A damning indictment of Ireland’s attitude to women
Today’s survey in the Irish Examiner shines a spotlight on the alarming lack of public awareness of a woman’s right not to have sex. That 41% believe that a woman is partially or totally responsible for being raped is she is drunk or takes illegal drugs, that 37% believe she bears some responsibility if she flirts extensively with a man, and
26% if she wears sexy/revealing clothing, is a wake-up call to Irish society and the Irish Government.
Rape is a serious violation of a woman’s human rights. Government has a duty under international human rights law to take sufficient preventive measures, and to ensure effective investigation, prosecution and punishment in every case. Successive governments have failed to live up to this duty.
In a 2003 study by Rape Crisis Network Europe, Ireland had the lowest rate of conviction for rape (1%) among 21 European states. The UN Committee on the Convention on the Elimination of Discrimination against Women has expressed concern about the prevalence of violence against women and girls in Ireland, low prosecution and conviction rates, and inadequate funding for organisations that provide support services to victims.
It is clear from this survey that public attitudes to victims of rape are a significant part of the problem, and something the UN too said needed to be addressed. Rape, as with other forms of “gender-based violence” against women, is directed at a woman because she is a woman. The underlying cause, according to the UN Declaration on the Elimination of Violence against Women, is the historical and ongoing discrimination against women by men. Also, these attitudes necessarily dictate how victims are treated subsequently.
The “blame culture” revealed in thus survey also leads in part to low reporting by victims - just over 14% of those who used Rape Crisis Centre services in 2006 reported their experience to the Gardaí – and high withdrawal of complaints. While there are many reasons - long delays in cases coming to court, lack of support services, other rape victims’ experiences in the criminal process, perception of lenient sentences - fear of blame and stigma is amongst them.
The “blame culture” may also affect the very criminal trial. In its Agenda for Justice report, Rape Crisis Network Ireland points out the dangers of the subjective test applied to a defendant’s being “reckless” as to consent as provided in the Criminal Law (Rape) Act 1981. A defendant can assert an “honest but mistaken belief” that the victim consented, which is decided by the jury on the basis of whether the defendant believed the complainant has consented, no matter how unreasonable that belief.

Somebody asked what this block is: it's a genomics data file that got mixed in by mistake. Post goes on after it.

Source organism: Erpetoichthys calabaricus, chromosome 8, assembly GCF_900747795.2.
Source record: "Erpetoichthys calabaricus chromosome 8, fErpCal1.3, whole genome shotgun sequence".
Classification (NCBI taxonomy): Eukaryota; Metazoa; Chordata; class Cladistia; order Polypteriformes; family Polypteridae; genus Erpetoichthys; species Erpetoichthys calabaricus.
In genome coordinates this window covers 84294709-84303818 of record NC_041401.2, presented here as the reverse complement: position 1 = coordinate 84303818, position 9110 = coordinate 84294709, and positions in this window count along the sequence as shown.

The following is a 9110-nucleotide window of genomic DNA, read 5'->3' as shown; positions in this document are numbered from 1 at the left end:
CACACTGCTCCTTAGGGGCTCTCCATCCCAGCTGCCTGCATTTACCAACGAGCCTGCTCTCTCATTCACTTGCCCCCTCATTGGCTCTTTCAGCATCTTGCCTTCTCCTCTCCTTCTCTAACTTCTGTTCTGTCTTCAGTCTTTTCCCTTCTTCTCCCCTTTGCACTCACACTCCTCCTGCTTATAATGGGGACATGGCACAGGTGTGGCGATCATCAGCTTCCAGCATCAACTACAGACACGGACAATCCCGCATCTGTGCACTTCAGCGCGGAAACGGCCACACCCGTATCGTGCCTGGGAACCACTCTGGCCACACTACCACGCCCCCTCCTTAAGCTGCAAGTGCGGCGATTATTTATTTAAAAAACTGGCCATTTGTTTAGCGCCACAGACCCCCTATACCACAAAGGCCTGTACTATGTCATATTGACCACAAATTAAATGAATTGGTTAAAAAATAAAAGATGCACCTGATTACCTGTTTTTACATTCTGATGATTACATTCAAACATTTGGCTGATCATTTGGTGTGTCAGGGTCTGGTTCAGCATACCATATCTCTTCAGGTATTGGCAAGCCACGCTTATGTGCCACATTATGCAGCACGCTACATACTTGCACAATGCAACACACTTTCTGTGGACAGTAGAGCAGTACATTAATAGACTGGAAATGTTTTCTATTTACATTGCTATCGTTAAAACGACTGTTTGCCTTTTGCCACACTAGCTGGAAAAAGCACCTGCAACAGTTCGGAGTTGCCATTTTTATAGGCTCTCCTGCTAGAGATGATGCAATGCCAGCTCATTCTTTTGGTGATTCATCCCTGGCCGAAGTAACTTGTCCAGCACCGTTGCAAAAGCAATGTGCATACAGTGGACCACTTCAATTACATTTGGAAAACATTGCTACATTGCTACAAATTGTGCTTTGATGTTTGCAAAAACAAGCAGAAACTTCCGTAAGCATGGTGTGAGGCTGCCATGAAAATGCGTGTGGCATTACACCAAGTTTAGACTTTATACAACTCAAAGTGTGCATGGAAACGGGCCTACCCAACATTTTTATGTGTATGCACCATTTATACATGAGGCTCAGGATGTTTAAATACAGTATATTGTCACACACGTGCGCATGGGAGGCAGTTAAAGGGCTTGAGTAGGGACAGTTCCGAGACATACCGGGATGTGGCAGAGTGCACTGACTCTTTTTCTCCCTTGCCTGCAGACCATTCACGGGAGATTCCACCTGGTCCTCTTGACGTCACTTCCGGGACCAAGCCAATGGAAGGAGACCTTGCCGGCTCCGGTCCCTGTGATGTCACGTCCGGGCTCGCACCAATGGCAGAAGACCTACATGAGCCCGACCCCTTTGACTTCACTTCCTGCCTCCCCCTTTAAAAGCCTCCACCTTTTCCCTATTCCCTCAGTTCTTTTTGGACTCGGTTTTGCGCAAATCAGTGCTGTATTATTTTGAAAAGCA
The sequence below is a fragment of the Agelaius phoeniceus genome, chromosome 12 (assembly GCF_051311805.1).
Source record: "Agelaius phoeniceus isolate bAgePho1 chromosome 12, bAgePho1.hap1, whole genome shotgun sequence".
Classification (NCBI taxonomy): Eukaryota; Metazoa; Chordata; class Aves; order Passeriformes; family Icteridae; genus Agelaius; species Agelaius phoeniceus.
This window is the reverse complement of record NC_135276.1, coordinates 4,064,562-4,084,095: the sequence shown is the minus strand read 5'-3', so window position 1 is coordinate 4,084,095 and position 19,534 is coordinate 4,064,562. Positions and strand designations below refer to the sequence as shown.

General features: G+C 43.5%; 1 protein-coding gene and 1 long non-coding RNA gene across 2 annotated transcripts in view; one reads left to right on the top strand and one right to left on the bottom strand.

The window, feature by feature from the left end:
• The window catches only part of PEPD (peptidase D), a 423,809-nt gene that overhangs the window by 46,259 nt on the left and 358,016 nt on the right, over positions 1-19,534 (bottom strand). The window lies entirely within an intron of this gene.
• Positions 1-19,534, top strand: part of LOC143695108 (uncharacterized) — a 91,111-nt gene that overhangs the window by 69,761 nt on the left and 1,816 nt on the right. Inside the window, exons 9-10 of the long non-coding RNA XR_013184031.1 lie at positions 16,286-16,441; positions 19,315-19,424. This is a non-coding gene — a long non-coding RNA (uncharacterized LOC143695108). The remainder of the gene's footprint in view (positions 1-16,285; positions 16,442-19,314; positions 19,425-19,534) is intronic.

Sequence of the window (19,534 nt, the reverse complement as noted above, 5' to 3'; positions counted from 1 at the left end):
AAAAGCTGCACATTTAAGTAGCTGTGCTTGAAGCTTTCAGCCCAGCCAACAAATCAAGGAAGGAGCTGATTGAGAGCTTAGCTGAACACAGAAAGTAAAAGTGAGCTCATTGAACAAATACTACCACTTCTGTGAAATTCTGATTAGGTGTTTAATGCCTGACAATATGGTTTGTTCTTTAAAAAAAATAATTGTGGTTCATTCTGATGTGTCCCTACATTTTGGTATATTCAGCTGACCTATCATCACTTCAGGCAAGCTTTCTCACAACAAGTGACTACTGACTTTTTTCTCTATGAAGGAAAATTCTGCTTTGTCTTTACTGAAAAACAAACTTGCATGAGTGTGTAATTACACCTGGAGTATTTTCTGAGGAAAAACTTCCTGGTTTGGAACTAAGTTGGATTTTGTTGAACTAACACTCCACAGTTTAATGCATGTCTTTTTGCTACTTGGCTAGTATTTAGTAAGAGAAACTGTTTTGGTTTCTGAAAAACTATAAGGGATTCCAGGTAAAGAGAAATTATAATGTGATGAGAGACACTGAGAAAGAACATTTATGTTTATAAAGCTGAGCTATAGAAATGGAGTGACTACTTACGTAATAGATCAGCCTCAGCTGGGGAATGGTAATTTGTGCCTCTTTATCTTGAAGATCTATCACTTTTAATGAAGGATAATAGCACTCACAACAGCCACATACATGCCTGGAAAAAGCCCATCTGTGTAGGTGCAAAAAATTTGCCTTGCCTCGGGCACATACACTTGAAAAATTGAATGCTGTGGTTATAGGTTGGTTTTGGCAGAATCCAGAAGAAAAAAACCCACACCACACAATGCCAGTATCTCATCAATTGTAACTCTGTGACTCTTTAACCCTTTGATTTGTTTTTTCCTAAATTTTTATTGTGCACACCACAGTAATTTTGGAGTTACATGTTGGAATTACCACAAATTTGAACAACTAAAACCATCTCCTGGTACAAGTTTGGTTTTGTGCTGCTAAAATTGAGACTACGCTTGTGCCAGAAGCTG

Where such a defence is raised, the defendant is more likely to be granted leave to produce evidence of, and cross-examine the complainant on, the complainant’s sexual history. (The Examiner survey found that 29% of the public believe the woman partially or totally responsible if she has had many different sexual partners.)
It would be naïve to think that the tendency to disbelieve women who allege rape or to attribute the blame to the victims does not influence decisions. It is not just males who hold these beliefs, as no differences in gender were evident in the poll results.
This survey reinforces the call for this test to require an objective assessment of the reasonableness of the defendant’s belief in consent, as in England and Wales.
This survey presents an important opportunity to reflect on what needs to be done. With sufficient political will, violence against women can be challenged and addressed. Government must undertake a programme of public awareness – not just posters and TV advertisements – to address attitudes that serve to undermine women’s right to be free from violence and discrimination.
This must start early. While those polled in the Examiner survey were over 18, Women's Aid’s Teenage Tolerance research revealed disturbing confusion amongst young people about the meaning of rape and consent -19% of young women and 34% of young men did not think being forced to have sex is rape - raising serious concerns for their ability to identify their own experience, or that of their peers, as a crime. The views of young people are formed early. Human rights education, encompassing women’s rights, should be a formal part of the curriculum for all children.
What we also need from Government is:
- Reform of the justice system to ensure that it adequately punishes violence against women, and is sensitive and responsive to the needs of victims
- A statutory definition of consent, and a subjective test for recklessness as to consent
- Specialised training for the Gardai, judiciary and other key personnel
- Increased and more transparent funding for voluntary services - Rape Crisis Centres, one service in which victims do have trust, are crippled by resource constraints so that victims of rape can have to wait months for counselling.
But we, Irish society, must play our part. Violence against women is not a private matter – it is everyone’s business. We too must challenge negative attitudes to women, and resist images and information channels that reinforce discriminatory attitudes and perpetuate violence against women.